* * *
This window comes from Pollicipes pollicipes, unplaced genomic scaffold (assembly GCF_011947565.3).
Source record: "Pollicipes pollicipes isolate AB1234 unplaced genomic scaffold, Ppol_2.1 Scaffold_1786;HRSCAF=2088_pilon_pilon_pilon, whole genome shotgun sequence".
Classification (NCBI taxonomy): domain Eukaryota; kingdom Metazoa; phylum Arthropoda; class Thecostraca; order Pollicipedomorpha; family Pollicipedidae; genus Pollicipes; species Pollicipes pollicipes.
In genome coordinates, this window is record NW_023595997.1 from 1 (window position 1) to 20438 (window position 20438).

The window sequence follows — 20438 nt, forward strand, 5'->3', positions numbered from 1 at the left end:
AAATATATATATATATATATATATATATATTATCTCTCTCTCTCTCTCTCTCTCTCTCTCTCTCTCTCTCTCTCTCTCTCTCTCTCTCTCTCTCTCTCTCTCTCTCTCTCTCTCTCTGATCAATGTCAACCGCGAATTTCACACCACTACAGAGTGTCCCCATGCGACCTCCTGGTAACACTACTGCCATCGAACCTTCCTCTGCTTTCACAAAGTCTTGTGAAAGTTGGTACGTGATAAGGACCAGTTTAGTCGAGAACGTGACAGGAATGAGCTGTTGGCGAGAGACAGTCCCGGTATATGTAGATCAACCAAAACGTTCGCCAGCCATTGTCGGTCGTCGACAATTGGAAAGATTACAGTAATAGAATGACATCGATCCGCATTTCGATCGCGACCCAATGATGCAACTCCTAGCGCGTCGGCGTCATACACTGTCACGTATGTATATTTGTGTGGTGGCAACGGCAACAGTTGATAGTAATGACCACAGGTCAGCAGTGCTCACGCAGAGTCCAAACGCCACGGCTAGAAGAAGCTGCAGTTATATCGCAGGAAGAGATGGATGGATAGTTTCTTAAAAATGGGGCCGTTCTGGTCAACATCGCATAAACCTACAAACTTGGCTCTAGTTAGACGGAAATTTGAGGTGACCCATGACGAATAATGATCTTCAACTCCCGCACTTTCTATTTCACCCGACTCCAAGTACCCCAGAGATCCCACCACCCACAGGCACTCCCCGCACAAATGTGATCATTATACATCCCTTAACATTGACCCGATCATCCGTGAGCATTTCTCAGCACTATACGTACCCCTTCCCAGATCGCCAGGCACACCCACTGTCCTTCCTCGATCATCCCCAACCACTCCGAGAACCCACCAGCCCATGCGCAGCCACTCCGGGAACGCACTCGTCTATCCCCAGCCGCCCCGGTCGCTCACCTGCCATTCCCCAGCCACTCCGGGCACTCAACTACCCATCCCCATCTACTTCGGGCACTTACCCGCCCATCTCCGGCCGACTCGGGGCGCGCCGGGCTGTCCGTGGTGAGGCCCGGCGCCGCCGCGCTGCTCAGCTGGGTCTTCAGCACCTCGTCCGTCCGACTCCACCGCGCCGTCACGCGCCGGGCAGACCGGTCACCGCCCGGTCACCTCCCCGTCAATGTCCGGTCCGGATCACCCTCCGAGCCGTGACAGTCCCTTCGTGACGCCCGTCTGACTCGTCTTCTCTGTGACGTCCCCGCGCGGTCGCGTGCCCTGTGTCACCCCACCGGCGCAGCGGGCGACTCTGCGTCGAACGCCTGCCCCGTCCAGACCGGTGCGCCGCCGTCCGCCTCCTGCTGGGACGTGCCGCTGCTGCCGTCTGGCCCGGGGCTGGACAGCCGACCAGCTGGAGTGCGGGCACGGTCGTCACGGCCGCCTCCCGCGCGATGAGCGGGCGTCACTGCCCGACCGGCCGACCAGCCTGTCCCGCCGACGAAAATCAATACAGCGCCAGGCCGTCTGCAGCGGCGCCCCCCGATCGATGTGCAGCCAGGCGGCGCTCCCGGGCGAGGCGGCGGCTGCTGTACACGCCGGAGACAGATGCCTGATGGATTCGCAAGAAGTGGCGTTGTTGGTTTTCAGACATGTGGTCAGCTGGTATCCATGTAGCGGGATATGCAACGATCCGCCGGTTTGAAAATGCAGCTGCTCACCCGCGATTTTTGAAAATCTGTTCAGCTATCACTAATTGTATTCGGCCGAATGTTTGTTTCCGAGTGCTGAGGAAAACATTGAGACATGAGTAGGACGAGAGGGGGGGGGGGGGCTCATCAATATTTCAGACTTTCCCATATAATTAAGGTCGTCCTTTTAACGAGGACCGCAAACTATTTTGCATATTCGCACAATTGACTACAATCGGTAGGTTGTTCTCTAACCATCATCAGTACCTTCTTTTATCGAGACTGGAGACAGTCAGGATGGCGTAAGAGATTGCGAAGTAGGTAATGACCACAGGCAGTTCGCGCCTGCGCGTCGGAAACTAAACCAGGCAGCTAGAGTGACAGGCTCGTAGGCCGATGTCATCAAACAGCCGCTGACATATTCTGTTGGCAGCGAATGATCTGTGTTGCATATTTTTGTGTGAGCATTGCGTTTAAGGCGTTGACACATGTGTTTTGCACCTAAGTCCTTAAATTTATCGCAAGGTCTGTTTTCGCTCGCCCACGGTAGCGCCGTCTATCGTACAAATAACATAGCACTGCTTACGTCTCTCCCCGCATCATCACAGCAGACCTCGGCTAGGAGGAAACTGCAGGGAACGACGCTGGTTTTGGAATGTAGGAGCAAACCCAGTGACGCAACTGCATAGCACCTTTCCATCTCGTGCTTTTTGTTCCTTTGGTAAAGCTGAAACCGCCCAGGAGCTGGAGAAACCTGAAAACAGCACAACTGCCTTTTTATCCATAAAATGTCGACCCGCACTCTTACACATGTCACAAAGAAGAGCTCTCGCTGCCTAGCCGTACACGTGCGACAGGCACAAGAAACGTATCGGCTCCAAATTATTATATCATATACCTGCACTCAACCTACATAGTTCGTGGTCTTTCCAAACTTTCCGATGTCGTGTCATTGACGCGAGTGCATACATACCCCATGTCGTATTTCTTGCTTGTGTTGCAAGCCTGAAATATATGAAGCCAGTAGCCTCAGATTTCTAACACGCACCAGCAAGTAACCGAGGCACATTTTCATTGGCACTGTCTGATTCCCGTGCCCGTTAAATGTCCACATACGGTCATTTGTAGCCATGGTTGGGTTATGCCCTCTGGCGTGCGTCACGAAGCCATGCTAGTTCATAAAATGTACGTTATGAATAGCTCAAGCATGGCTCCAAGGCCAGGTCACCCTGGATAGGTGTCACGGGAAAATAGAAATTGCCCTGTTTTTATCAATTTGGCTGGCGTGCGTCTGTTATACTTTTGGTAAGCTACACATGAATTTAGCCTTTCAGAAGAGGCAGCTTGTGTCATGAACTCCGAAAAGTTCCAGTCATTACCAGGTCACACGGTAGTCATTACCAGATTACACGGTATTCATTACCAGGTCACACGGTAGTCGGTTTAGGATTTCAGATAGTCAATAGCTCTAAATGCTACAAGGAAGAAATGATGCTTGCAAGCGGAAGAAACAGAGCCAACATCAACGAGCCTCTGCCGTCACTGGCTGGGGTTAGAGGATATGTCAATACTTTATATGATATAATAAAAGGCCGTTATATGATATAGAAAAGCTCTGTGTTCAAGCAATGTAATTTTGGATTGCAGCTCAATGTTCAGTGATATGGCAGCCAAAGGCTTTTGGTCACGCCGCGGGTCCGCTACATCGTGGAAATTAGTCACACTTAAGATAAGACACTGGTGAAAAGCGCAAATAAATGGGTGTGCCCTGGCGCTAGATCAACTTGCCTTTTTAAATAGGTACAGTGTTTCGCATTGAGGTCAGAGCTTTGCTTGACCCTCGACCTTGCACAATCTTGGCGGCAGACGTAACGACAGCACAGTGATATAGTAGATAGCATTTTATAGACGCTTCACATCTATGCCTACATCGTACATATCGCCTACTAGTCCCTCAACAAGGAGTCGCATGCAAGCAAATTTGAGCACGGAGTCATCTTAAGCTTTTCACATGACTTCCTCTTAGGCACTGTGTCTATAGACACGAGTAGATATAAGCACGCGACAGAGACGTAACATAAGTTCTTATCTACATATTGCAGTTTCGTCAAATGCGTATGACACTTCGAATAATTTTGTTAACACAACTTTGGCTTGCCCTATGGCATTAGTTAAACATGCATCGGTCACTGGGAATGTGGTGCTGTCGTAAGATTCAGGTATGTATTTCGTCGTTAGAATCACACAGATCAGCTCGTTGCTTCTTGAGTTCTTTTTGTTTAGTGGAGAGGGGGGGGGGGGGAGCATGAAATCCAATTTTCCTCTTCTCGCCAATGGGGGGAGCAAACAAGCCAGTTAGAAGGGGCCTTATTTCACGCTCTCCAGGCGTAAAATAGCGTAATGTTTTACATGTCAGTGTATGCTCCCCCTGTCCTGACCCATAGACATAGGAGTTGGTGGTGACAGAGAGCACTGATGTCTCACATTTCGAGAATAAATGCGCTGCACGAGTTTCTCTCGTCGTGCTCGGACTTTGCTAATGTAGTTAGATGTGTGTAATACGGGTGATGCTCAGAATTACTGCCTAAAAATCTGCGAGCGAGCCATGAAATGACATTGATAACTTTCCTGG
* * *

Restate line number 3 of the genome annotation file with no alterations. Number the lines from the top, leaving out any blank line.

Classification (NCBI taxonomy): domain Eukaryota; kingdom Metazoa; phylum Arthropoda; class Thecostraca; order Pollicipedomorpha; family Pollicipedidae; genus Pollicipes; species Pollicipes pollicipes.